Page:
Building Brand Africa through its strengths

AFRICA is a continent rich in natural and human capital resources but its biggest asset by far is the diversity, warmth, friendliness, generosity, humility and humanity of its people.

This was the inspiration for the official slogan of the 2010 FIFA World Cup, “Ke Nako. Celebrate Africa’s Humanity.”
The 2010 Soccer World Cup has created a wonderful public relations platform for Africa to build an African brand identity that reflects the continent’s economic diversity, entrepreneurial aspirations, sporting excellence, increasing investment, economic growth and greater stability. Hosting the 2010 World Cup also presents the continent with an opportunity to take charge of the management of its brand.
Africans moan about why Brand Africa is misunderstood, mysterious, marginalised and perceived negatively by global communities. Although some African countries have done exceptionally well in developing, packaging and communicating themselves as brands, they alone cannot avoid being contaminated by the continent’s dismal image and lousy reputation.
The current Brand Africa is being promoted with influence, creativity and passion by foreign countries, donor agencies and most prominently by aid celebrities such as Sir Bob Geldof and Bono. Unfortunately, such campaigns have created a perception of a continent that is beyond hope, devastated by poverty, occupied by disease and death, engulfed in conflict and wars, plagued by corruption and incompetence, and has no coherent solutions to its challenges and aspirations.
This negative picture is created despite the continent’s stupendous resources that have been proved incomparable to others. With her natural resources –– dense rich forests, snow-capped mountains, rivers, lakes, endangered animal species, mineral wealth, world-class eco-tourism destinations, globally-renowned African heritage and fertile soil, Africa should be perceived as a land of wealth.
Africa has declared zero tolerance to undemocratic practices, corruption, and wars and human rights records are improving. The continent has also produced great leaders, good athletes and outstanding economic opportunities for global businesses. Above all, the continent is populated by friendly people from diverse cultural backgrounds who are keen to welcome visitors and investors. Such advantages need to be packaged and managed as a means to create a new Brand Africa based on Africa’s strengths, stability and self-sustainability.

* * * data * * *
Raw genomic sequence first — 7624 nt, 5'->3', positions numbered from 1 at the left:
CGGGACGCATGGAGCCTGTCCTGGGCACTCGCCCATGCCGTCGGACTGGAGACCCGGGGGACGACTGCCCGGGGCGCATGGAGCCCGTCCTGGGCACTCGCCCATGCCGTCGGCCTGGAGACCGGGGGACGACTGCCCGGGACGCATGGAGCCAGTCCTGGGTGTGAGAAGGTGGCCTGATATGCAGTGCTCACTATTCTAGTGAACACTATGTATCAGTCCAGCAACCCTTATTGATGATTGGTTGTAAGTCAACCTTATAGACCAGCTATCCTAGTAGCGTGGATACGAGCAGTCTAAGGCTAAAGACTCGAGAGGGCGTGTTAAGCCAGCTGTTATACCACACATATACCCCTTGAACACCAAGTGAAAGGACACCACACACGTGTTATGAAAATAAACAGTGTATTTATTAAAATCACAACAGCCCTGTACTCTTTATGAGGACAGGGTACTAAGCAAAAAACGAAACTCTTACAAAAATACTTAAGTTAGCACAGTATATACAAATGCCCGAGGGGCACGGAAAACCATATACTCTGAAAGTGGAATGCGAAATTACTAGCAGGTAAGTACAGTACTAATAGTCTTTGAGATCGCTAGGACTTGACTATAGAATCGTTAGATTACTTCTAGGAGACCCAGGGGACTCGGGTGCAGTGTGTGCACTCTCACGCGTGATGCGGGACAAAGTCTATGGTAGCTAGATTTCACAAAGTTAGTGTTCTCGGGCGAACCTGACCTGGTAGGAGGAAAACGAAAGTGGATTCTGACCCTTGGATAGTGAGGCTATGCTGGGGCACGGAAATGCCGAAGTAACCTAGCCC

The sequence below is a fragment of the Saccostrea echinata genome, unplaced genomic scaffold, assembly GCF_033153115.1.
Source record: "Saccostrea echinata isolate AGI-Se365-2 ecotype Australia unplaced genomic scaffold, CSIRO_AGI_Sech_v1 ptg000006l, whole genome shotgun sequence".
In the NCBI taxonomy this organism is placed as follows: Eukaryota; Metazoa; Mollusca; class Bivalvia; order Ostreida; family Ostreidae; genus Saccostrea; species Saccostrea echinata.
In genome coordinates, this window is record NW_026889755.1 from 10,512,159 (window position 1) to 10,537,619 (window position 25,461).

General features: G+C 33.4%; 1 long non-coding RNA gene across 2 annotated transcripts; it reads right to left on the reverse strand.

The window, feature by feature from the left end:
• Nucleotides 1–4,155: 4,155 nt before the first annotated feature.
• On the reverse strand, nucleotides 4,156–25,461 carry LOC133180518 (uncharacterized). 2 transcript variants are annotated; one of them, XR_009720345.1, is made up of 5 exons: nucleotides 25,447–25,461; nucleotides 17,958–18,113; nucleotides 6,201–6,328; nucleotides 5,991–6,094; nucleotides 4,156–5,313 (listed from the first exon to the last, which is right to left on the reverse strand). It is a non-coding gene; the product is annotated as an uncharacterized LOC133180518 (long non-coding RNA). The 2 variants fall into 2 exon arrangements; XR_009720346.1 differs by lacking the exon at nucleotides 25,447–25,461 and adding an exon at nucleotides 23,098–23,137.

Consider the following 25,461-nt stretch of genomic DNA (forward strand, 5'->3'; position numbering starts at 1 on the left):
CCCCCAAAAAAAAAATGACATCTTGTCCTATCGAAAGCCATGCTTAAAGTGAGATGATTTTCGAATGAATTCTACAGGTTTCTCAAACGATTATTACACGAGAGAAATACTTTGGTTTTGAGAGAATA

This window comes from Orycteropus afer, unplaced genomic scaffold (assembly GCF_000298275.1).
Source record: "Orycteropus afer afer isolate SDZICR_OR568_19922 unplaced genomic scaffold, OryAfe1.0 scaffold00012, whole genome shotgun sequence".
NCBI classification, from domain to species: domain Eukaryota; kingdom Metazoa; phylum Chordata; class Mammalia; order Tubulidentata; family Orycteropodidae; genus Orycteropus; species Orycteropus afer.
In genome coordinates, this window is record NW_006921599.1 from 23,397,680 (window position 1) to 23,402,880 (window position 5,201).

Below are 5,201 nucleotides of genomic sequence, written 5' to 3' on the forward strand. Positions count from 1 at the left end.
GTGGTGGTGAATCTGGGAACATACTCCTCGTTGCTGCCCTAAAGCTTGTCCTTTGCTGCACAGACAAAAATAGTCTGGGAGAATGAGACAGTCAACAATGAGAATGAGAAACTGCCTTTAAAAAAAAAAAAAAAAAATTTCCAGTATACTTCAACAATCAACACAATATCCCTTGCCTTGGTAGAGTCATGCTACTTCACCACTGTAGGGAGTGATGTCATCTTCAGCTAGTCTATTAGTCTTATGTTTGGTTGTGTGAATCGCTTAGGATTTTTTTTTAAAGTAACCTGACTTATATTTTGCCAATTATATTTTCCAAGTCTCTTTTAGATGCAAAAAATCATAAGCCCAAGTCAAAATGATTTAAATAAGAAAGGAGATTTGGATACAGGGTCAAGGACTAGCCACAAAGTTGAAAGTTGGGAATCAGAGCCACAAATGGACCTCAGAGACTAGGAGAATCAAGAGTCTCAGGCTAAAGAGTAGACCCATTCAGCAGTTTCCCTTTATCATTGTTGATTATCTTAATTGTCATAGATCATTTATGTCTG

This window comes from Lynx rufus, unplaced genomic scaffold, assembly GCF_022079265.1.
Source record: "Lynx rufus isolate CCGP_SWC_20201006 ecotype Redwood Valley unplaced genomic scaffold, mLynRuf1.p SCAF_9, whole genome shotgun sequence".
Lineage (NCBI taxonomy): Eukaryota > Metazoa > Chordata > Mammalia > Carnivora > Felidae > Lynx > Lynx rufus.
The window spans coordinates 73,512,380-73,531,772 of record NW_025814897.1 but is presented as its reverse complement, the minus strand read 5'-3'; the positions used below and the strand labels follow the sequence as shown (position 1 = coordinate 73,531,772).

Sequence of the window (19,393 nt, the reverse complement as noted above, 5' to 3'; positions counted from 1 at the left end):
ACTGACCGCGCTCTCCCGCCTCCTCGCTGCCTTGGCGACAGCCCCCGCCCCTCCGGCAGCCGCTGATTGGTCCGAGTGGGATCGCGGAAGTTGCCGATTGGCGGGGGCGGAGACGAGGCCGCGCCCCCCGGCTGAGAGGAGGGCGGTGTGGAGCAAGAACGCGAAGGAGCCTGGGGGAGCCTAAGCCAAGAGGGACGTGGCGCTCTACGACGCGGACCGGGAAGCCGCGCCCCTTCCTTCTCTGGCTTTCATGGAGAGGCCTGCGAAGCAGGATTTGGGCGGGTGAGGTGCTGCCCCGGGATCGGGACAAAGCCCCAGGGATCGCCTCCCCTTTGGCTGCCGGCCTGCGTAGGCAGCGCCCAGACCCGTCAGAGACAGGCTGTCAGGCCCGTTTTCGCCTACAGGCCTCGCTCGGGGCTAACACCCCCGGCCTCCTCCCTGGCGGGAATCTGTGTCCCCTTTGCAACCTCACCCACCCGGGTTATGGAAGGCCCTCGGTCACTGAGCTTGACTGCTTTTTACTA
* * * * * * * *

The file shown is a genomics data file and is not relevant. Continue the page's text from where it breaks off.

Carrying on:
True nation-branding is a complex and involved exercise that requires strategies to harmonise the brand message across African countries and communicating the message internally as well as externally. There are too many uncoordinated, incoherent, inconsistent and competing brand-building messages about Africa. It is not a question of whether or not African countries and role players are making an impact, but suggesting that all parties, through the African Union,
need to jointly mobilise their resources to deliver one representative brand-building strategy.
There needs to be one brand, one thread, one point of view and one marketing effort that sends out one message to all international platforms while still maintaining the different appeals of each of the 54 African countries.
Without a radical positive Brand Africa development led by the African Union, the AU’s vision of “an efficient and effective Africa Union for a new Africa” will remain a pipe dream.
lKhumalo is the MD of Think Tank Marketing Services, a South African management and marketing communications consultancy.

 

By Thabani Khumalo